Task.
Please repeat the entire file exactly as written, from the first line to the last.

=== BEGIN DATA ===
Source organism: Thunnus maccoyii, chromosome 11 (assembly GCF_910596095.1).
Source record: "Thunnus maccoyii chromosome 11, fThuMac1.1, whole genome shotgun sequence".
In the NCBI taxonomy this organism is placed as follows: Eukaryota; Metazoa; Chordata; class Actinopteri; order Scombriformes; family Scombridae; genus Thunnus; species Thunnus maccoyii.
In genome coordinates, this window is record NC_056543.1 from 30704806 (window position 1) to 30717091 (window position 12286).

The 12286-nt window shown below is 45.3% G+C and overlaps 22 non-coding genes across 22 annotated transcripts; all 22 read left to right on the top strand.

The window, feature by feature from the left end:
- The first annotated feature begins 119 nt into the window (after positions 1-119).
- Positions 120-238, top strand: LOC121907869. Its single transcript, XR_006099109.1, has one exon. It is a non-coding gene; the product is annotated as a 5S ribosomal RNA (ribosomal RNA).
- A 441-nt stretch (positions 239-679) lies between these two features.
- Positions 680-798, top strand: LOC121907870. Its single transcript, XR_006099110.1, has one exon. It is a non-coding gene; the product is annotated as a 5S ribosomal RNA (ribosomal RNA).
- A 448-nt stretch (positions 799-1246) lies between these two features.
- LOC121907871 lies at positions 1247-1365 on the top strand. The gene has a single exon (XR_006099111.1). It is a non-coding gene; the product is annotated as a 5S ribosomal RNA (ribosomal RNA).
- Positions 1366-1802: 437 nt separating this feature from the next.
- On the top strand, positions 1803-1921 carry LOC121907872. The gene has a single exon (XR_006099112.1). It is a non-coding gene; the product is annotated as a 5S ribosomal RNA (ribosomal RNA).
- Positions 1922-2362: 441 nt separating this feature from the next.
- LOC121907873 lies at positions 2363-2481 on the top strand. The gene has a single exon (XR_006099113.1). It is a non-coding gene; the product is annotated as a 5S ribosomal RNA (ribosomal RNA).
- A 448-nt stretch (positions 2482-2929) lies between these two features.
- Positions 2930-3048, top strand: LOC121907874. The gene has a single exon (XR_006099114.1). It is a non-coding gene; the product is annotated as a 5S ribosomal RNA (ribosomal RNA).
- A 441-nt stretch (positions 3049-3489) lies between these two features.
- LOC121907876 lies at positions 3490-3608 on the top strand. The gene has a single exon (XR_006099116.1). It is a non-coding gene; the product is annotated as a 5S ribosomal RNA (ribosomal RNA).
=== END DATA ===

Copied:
Source organism: Thunnus maccoyii, chromosome 11 (assembly GCF_910596095.1).
Source record: "Thunnus maccoyii chromosome 11, fThuMac1.1, whole genome shotgun sequence".
In the NCBI taxonomy this organism is placed as follows: Eukaryota; Metazoa; Chordata; class Actinopteri; order Scombriformes; family Scombridae; genus Thunnus; species Thunnus maccoyii.
In genome coordinates, this window is record NC_056543.1 from 30704806 (window position 1) to 30717091 (window position 12286).

The 12286-nt window shown below is 45.3% G+C and overlaps 22 non-coding genes across 22 annotated transcripts; all 22 read left to right on the top strand.

The window, feature by feature from the left end:
- The first annotated feature begins 119 nt into the window (after positions 1-119).
- Positions 120-238, top strand: LOC121907869. Its single transcript, XR_006099109.1, has one exon. It is a non-coding gene; the product is annotated as a 5S ribosomal RNA (ribosomal RNA).
- A 441-nt stretch (positions 239-679) lies between these two features.
- Positions 680-798, top strand: LOC121907870. Its single transcript, XR_006099110.1, has one exon. It is a non-coding gene; the product is annotated as a 5S ribosomal RNA (ribosomal RNA).
- A 448-nt stretch (positions 799-1246) lies between these two features.
- LOC121907871 lies at positions 1247-1365 on the top strand. The gene has a single exon (XR_006099111.1). It is a non-coding gene; the product is annotated as a 5S ribosomal RNA (ribosomal RNA).
- Positions 1366-1802: 437 nt separating this feature from the next.
- On the top strand, positions 1803-1921 carry LOC121907872. The gene has a single exon (XR_006099112.1). It is a non-coding gene; the product is annotated as a 5S ribosomal RNA (ribosomal RNA).
- Positions 1922-2362: 441 nt separating this feature from the next.
- LOC121907873 lies at positions 2363-2481 on the top strand. The gene has a single exon (XR_006099113.1). It is a non-coding gene; the product is annotated as a 5S ribosomal RNA (ribosomal RNA).
- A 448-nt stretch (positions 2482-2929) lies between these two features.
- Positions 2930-3048, top strand: LOC121907874. The gene has a single exon (XR_006099114.1). It is a non-coding gene; the product is annotated as a 5S ribosomal RNA (ribosomal RNA).
- A 441-nt stretch (positions 3049-3489) lies between these two features.
- LOC121907876 lies at positions 3490-3608 on the top strand. The gene has a single exon (XR_006099116.1). It is a non-coding gene; the product is annotated as a 5S ribosomal RNA (ribosomal RNA).